Emergency could end up weakening Musharraf’s ability to rein in al Qaeda

November 14th, 2007 - 8:38 am ICT by admin  
In an article in the International Herald Tribune, Western diplomats here have said, each step that Musharraf takes to strengthen his hold on power in the name of stability could generate an instability of its own.

Western diplomats and Pakistani political analysts have said that Musharraf’s moves may sap his public support, though they that some of Musharraf’s arguments have merit.

They, however, also argue that his attempts to hold on to power could compromise his own political future.

“It may be a short-term Band-Aid for his own survival,” said a Western diplomat, speaking on condition of anonymity.

Musharraf has effectively dodged the question of how he will deal with the extremists.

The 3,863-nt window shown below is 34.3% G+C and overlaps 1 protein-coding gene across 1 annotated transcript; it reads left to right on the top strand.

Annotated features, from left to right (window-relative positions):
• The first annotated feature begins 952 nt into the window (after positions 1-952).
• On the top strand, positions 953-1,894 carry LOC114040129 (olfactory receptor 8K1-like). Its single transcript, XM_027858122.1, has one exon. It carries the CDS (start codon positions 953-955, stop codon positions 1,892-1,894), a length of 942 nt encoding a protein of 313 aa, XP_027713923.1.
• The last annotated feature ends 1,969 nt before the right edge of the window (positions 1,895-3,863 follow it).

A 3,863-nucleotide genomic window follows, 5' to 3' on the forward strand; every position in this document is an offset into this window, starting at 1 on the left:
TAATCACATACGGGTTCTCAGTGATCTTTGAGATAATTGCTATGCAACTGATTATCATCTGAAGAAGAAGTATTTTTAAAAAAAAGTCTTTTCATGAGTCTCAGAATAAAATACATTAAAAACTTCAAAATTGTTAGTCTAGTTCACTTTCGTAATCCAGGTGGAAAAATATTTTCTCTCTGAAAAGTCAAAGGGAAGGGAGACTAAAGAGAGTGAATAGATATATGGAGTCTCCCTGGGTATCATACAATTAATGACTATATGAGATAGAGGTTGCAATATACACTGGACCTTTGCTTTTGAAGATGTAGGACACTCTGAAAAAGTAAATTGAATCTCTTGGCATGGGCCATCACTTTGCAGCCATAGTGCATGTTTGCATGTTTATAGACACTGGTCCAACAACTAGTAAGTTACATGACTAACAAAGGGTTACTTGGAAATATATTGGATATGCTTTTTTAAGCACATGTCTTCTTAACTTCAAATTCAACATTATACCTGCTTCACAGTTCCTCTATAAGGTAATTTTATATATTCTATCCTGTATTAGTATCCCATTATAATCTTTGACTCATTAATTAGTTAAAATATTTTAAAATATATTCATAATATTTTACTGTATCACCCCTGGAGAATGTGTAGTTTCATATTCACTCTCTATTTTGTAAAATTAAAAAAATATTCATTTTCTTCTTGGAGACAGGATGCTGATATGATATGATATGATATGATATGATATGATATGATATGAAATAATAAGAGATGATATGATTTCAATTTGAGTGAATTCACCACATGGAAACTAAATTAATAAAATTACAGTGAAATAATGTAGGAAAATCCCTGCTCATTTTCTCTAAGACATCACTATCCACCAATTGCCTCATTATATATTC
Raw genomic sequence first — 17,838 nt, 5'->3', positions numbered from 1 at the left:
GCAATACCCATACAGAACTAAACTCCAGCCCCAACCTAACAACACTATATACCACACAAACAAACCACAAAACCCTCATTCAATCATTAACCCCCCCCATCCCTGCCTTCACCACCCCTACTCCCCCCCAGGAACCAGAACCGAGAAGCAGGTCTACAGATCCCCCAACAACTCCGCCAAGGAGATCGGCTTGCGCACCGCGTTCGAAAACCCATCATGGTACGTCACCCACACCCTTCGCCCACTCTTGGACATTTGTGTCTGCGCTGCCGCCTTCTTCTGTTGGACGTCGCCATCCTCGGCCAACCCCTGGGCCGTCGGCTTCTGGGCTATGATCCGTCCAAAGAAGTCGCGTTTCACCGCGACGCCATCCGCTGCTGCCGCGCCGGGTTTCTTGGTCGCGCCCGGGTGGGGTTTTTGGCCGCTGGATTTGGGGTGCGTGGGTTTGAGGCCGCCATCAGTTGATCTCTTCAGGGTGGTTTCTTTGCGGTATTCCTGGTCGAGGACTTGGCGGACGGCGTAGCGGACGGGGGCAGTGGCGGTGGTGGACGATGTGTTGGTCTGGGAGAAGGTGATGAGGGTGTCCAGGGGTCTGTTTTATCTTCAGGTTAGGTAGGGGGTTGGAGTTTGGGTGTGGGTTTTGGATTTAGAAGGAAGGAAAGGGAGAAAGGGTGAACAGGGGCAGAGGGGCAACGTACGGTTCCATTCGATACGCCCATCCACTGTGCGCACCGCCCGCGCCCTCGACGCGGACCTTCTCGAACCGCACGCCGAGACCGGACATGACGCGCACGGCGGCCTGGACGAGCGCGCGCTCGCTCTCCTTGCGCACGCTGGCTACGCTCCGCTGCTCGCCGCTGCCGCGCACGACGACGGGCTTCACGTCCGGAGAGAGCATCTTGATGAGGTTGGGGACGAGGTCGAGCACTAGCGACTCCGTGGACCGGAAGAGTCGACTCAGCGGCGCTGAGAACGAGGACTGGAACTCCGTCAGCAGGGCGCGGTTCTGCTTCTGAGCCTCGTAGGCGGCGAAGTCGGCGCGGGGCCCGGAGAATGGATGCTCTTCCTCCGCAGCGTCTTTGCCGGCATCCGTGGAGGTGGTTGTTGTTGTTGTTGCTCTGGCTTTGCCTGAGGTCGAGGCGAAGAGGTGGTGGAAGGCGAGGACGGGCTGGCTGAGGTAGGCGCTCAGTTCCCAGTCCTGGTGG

As one Western diplomat said: “There was serious concern that terrorism and security was not front and centre. What was really amazing was him going on and on and on about how bad the judiciary was.”

To most diplomats at the meeting, Musharraf was more concerned that the ambassadors from developed countries did not “understand Pakistan.”

Meanwhile, Pakistani analysts are increasingly questioning Musharraf’s contention that emergency rule was needed to help him fight terrorism. They argue that the extraordinary steps Musharraf has taken against Pakistan’s courts and its news media will in any case have little effect in Pakistan’s tribal areas, where Al Qaeda and other groups are thriving.

Federal judges have limited jurisdiction in the tribal areas and journalists are barred from travelling alone there. (ANI)

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